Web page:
The ubiquitous idlis and paniyarams are now in competition with the North-Indian chaat items. Savour some lip-smacking varieties by the street side

It’s five in the evening and this small kiosk on Alagar Koil Road is buzzing with activity. Inside the hovel-like space, Raj juggles ladles, dishing out a range of chaat items. Customers, young and old make a beeline for the stall. “Oru masala puri,” asks a young boy and in no time, a delicious-looking dish arrives. The aroma kindles taste buds and the carrot-shavings and onions are even more enticing. “I make seven types of chaats but masala puri is my signature item and many regular customers come asking for it ,” smiles Raj.

With an extra dash of garam masala and coriander powder, the masala puri is a spicy concoction that melts in the mouth. Crushed puri soaked in peas masala and topped with onions make the dish a hit. Apart from the idlis, paniyarams and parottas that rule the roost in Madurai -- a city so synonymous with street side food -- the chaat items as new-comers from the north, have become all-time favourites among the locals.

“I am in the business for seven years,” announces Raj, who came to the temple town a decade back from Pattukottai. “I learnt to make chaat in a north-Indian bakery where I worked initially and later improvised the dishes.”

Like the ‘phuchka’ of Kolkata or the ‘golgappa’ of Delhi, Madurai’s own ‘baani-boori’ stands out with a strong tangy taste that comes from a liberal dosage of tamarind extract. Crispy puris stuffed with mashed potato and raw onions are filled with the pani and once inside the mouth, they crackle leaving a piquant after-taste. “The pani has to be made freshly every day. The puris are made from maida and rawa that is kneaded and oil-fried. They remain crispy for two days,” explains Raj, who sees around 50 customers a day. “In the north, they add a variety of masalas in the pani. But, we guys just go with coriander and pudina.”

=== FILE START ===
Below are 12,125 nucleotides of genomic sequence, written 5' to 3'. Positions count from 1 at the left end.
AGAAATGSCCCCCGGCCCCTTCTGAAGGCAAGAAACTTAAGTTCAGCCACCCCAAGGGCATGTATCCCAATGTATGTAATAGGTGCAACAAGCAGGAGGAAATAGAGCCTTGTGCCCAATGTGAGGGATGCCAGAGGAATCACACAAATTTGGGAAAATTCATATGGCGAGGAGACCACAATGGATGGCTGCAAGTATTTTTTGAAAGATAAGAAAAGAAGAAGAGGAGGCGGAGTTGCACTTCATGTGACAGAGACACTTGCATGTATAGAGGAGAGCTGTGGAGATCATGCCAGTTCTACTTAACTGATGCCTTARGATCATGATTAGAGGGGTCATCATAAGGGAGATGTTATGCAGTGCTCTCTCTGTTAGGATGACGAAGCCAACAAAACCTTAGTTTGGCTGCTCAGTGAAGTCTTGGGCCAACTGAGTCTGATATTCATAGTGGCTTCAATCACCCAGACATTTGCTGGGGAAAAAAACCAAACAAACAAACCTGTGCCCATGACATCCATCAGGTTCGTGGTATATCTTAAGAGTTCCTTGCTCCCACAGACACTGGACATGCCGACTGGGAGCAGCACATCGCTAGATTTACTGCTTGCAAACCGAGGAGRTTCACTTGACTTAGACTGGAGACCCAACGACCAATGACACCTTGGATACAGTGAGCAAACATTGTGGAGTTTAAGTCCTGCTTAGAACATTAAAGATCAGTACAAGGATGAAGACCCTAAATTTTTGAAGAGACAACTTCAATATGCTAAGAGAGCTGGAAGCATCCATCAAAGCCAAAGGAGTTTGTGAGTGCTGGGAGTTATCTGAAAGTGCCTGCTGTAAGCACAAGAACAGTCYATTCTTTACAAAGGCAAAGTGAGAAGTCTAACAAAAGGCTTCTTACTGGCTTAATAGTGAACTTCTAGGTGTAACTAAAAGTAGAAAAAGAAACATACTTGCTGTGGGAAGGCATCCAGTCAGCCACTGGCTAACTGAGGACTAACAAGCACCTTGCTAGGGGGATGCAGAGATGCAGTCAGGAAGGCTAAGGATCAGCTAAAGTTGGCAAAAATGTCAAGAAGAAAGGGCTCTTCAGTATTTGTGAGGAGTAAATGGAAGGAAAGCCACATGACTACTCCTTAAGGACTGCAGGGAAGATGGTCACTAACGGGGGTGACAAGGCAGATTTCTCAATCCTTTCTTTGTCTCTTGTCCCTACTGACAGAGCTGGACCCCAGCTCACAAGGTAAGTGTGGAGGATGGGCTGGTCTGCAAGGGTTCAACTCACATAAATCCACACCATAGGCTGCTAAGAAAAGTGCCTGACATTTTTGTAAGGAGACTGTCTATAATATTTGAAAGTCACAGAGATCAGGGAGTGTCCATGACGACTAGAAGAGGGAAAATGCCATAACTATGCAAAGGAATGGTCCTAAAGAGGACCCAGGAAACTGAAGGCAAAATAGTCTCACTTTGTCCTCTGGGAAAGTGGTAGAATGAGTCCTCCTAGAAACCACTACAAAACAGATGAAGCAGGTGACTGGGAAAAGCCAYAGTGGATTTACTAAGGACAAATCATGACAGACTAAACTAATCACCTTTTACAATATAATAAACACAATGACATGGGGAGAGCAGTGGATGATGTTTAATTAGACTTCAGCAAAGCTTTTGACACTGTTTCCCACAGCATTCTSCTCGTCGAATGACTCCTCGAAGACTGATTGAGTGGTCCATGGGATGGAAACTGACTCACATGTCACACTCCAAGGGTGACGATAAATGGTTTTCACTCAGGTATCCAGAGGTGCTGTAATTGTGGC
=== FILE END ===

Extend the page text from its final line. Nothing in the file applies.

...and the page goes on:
Chaat makers Santosh and Dev have been running a stall in Andalpuram for three years. They say the difference in the pani puri from Uttar Pradesh and the local kind lies in the stuffing. “We used to add black chick peas in the north while the Madurai variety has only chopped onions and potatoes,” points out Dev.

On Gokhale Road, Bharat has just opened his chaat corner. We walk in to check out pav bhaji, the stall’s highlight. He sprinkles water and the hot tawa hisses sending up clouds of vapour. A ladle full of red glistening bhaji is poured and a dozen spoons of ghee follow. We get impulsive hunger-pangs. Soon, the pav is slit and laid on melting butter and toasted till it turns golden brown. Chopped onions and a slice of lemon make every bite worth the wait.

“Making of the bhaji is vital. Potato, cauliflower, peas, onions and tomatoes go into it. And the consistency is achieved by mashing the ingredients together. It’s seasoned with pav bhaji and garam masalas,” points out Bharat, who has been in Madurai for a year now. Even though, he is from Uttarakhand, he picked up the technique from his companions who all migrated to the town from Uttar Pradesh (U.P), Delhi and other places.

On the southern bank of the Vaigai, a number of pushcarts line up on Town Hall Road. By 7 p.m, it’s hard to get past the thronging crowd to place an order. Rishi Pal Singh’s stall is one of the sought-after places.

“I came here in 1973 from Aligarh in U.P. Madurai was not aware of chaat then. And I was one of the firsts to open a stall,” he claims . Clad in a lungi and a checked shirt, he looks every bit a true-blue Maduraiite. Senthil Kumar, a localite who has been in the stall for 15 years says the mushroom bhajia moves well among the customers at the stall.

Little away, Ajab Singh from Mathura is lighting his stove for the evening. Samosa puri and gobi puri are the much-acclaimed choices at his outlet. Ajab who has made Madurai his home for two decades says, “What I make is not the original chaat. Dahi puri, tikki and pakodi which are typical chaat items don’t appeal to the local palate.” He adds that the peas curry or ‘patani kuzhambu’ with more spices like cloves, pepper, cumin, cardamom and ginger is what keeps the shop full.

Rickshaw driver Jayaram, a regular to the stall for three years, says, “It’s a quick satiating bite for the evenings and it is light on the pocket too.” For Kumar, a cook, it is a ritual to have a mushroom bhajia at the stall. He says, “I am bored of idlis and dosas. These are spicy and just a bite wakes you up.”

In Tirunagar, Manoj who has been around for five years initially started out as a conventional parotta shop owner. As the demand for chaat items grew , he decided to spice up his menu. “I only have masala, bhel and pani puri. Customers come back for the unique taste,” he says. The magic masala is made of peas, green chillies, coriander and ‘porikadala podi’ which Manoj says is a trade secret he learnt in Bangarpet near Bangalore.

The growing popularity of chaat among the city people is not just a mere fad. The north Indian snack is here to stay forever now sharing space with the parottas and paniyarams.